At some point over the last six weeks and change, I launched POP Forums as a commercial, hosted product. By that I mean, it was something I could sell to others. I'm not suggesting that I've done any real sales effort, obvs, because I don't have any external customer yet. But there was a lot to learn from the effort.
The first bit was that, in instrumenting the shit out of it, I discovered some weaknesses early on. Maybe "weakness" is a strong word, because none of the things I found would have prevented a new, high scale customer from bringing it down. I had, over the course of the last year and a half, written all kinds of code to make it scale, but never really put the app into a real scale situation, where there were multiple nodes and an external service (ElasticSearch) providing search, etc. There were some quick lessons learned:
- Having search well outside of the network where the app runs means it did sometimes fail. Retry logic (using Polly) adequately addressed the problem.
- At first I tried using the AWS flavor of ElasticSearch, but I was kind of annoyed at their overall approach to security, which was different from that of straight ES, meaning it was like all permissions in AWS. There were way too many cautionary tales about the speed at which you could scale the AWS flavor, too, and starting out tiny, that didn't sit well with me.
- Moving my search to an Elastic hosted instance was the right move, and it's dirt cheap for the foreseeable future. Like, under $20 per month cheap. Plus it's "real" ES. The only negative is that it's hosted in Azure US West-2, and my app is in US West. Search results still come back in a decent 150ms-ish hit. It's easy and fast to scale up or down.
- The small utility app I wrote to populate the search index took about three minutes to run for a half-million posts. Again, the cheap index hosting from Elastic took it like a champ.
- The Linux variety of Azure App Services are actually wrapped up in Docker containers, even when you deploy via web deploy. This might explain why they deploy and scale out so fast.
- The forum app and the management app are both running on the same app service plan (the same VM), and I'm running on two instances for now. I had one of the management apps go "bad" for some reason twice, so depending on which instance the infrastructure assigned your request to, it could have returned a 502 bad gateway response. Not sure why Azure doesn't automatically sense this as a failure and take the instance out of rotation, but they have a preview feature for this. I'll take it!
- I have to keep the ARR affinity on, which means users are sticky to a particular node, otherwise SignalR, the websockets implementation, doesn't work. This doesn't seem to have any material impact on performance.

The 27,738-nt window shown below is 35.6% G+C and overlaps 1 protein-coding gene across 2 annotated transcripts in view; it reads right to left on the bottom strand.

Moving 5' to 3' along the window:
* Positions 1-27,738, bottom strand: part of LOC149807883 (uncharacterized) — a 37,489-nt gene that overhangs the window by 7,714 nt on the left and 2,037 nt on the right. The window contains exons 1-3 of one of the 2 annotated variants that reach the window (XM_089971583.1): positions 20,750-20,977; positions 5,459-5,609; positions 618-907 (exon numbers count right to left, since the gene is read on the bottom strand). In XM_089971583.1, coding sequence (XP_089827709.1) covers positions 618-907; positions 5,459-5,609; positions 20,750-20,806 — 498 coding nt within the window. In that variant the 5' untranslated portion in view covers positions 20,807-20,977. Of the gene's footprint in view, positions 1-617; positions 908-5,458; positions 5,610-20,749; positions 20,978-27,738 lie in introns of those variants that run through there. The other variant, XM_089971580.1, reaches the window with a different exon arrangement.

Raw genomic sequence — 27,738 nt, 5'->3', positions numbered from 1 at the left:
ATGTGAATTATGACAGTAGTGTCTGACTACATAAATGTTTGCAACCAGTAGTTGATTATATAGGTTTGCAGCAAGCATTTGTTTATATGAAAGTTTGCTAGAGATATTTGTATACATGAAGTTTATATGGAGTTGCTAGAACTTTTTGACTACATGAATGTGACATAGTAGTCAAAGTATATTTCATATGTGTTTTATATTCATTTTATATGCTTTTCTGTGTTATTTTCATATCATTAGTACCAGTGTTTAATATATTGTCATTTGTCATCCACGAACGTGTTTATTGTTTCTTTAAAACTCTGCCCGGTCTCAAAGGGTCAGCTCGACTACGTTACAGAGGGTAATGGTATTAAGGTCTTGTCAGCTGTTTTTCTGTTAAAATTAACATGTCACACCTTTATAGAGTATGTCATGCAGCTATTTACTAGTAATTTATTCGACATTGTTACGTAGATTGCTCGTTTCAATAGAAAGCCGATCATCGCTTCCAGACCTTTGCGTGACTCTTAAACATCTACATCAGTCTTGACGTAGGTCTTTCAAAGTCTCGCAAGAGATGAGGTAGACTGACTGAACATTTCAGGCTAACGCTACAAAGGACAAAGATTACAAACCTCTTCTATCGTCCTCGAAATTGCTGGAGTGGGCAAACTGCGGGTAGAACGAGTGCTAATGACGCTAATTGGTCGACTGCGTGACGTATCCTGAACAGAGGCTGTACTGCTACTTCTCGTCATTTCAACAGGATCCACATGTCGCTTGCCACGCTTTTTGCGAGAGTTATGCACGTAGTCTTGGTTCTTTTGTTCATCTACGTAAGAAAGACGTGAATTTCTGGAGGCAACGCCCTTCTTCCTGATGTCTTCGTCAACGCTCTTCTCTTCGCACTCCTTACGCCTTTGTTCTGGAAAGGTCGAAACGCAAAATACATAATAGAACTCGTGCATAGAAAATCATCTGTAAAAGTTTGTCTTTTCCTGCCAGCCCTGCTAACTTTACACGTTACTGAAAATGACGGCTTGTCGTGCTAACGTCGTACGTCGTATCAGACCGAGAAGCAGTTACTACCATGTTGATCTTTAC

- Web deploy to Linux app services isn't "done" when the deployment is done. It appears that there are some switches in the background as it cycles between old and new instances, and it is possible to briefly get a 502. Maybe having 3 nodes would improve this, but it's a little disappointing, however momentary.
All of this still leaves me in awe that I can have this kind of redundancy and resiliency for so little money. How did we get along before "the cloud?" I've learned that more than 90% of my database calls are handled by in-memory cache (across multiple nodes, no less). The database DTU (the virtualized unit of CPU for the price structure I'm using) averages less than 4%, while the CPU for the web nodes stays well under 10% at the current, starter pricing levels. Page render times stay below 40ms, and that's accounting for serving images out of the database. I'm still confident that I could hit 2,500 request per second without scaling up (though response times would be better if I did).
The "big" test came when I migrated the PointBuzz forums over to the platform, and wow did it shine. It's not a huge load, but 30 to 50 requests per second isn't unusual for that site, and it doesn't cause any deviation from the above numbers. I'm so happy to split the forums from the rest of the site, so they aren't dependent on each other. The search doesn't get a lot of use there, but it's so nice to have real, useful search! The migration also forced me to add a feature to insert Google AdSense ad slots into the page, because their "auto ad" thing wasn't really inserting anything. I added code to insert a banner at the top, and a sidebar ad, and wouldn't you know it, it's generating CPM's of almost $2. Haven't seen money like that in a long time!
At this point, I just need some real customers to prove this is all for real. Honestly, it all works better than I expected.